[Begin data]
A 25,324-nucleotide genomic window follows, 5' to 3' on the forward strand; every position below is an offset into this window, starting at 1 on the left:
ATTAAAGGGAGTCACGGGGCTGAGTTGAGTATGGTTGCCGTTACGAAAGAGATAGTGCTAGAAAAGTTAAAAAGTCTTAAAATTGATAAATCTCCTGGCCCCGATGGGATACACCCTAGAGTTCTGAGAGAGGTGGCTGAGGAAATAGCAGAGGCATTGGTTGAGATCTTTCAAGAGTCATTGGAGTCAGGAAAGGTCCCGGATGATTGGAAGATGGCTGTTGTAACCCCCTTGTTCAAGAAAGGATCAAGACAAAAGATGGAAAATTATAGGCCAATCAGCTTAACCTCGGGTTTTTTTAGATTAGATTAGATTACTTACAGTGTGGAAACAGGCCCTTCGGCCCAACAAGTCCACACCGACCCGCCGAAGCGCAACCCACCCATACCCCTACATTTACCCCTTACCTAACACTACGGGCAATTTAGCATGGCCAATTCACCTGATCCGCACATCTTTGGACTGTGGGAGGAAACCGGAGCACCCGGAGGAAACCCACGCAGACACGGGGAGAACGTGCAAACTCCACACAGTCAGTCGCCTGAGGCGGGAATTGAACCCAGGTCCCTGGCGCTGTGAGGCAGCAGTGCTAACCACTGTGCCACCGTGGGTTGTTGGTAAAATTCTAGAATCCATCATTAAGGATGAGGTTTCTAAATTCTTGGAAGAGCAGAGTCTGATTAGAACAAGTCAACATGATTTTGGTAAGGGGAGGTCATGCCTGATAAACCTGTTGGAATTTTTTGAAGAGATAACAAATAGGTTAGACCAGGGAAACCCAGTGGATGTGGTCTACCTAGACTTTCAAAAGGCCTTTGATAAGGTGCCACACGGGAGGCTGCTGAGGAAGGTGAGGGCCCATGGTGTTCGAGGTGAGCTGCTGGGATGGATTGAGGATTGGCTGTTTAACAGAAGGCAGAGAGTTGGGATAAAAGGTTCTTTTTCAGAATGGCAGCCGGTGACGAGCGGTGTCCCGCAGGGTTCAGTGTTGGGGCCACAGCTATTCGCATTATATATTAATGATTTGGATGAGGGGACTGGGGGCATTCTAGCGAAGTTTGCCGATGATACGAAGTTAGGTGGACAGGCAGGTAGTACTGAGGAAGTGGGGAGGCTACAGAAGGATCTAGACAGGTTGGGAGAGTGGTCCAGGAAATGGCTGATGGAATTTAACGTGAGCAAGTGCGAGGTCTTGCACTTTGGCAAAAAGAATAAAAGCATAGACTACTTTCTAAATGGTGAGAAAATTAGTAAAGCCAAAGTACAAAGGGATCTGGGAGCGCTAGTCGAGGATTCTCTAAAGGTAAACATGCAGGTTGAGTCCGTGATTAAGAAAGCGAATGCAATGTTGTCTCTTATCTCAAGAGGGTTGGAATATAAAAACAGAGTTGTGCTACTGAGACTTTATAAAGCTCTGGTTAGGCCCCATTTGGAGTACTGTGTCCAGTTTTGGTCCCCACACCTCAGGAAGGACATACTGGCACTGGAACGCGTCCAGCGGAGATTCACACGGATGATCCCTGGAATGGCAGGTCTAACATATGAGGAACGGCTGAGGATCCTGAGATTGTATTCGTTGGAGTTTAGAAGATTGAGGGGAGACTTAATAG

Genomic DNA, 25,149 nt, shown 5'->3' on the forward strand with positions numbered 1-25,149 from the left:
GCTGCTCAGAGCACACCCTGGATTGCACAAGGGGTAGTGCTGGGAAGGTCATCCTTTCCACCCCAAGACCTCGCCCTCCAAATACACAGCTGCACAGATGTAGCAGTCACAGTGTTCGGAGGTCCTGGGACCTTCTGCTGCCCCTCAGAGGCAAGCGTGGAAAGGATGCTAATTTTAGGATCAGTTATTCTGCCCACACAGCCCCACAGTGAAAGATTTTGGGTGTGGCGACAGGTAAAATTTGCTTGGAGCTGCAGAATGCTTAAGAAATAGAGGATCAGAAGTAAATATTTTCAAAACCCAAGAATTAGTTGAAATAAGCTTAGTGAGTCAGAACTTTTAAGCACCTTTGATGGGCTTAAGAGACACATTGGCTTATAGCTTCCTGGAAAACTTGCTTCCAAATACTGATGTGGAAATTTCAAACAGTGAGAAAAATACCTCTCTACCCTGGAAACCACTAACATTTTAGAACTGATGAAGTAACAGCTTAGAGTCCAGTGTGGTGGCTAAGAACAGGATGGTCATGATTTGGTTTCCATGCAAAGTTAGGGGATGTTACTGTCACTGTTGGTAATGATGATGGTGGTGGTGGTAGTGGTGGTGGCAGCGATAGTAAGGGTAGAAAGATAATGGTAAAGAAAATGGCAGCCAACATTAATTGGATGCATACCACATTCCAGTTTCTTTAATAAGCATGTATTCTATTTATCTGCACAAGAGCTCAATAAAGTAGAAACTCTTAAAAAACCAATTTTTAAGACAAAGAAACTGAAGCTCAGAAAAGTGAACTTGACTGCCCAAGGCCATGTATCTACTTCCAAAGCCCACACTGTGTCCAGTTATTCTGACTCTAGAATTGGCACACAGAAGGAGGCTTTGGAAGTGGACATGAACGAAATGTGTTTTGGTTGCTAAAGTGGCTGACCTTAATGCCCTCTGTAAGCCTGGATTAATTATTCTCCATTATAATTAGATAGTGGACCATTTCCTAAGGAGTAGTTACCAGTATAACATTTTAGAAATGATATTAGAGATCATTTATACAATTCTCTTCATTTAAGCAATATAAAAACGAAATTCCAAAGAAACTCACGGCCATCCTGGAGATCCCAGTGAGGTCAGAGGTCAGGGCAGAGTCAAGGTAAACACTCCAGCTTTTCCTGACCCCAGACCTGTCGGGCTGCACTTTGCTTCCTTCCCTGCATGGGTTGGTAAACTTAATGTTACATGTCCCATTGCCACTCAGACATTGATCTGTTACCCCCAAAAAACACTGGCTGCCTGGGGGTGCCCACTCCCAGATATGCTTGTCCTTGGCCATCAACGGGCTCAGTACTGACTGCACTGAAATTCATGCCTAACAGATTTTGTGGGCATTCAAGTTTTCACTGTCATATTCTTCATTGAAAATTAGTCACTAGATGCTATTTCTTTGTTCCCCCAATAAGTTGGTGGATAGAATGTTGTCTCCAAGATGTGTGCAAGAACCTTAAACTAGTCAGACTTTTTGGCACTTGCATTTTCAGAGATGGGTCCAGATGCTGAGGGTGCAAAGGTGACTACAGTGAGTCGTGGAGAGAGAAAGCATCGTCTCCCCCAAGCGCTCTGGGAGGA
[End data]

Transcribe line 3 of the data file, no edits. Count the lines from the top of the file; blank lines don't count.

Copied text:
Genomic DNA, 25,149 nt, shown 5'->3' on the forward strand with positions numbered 1-25,149 from the left: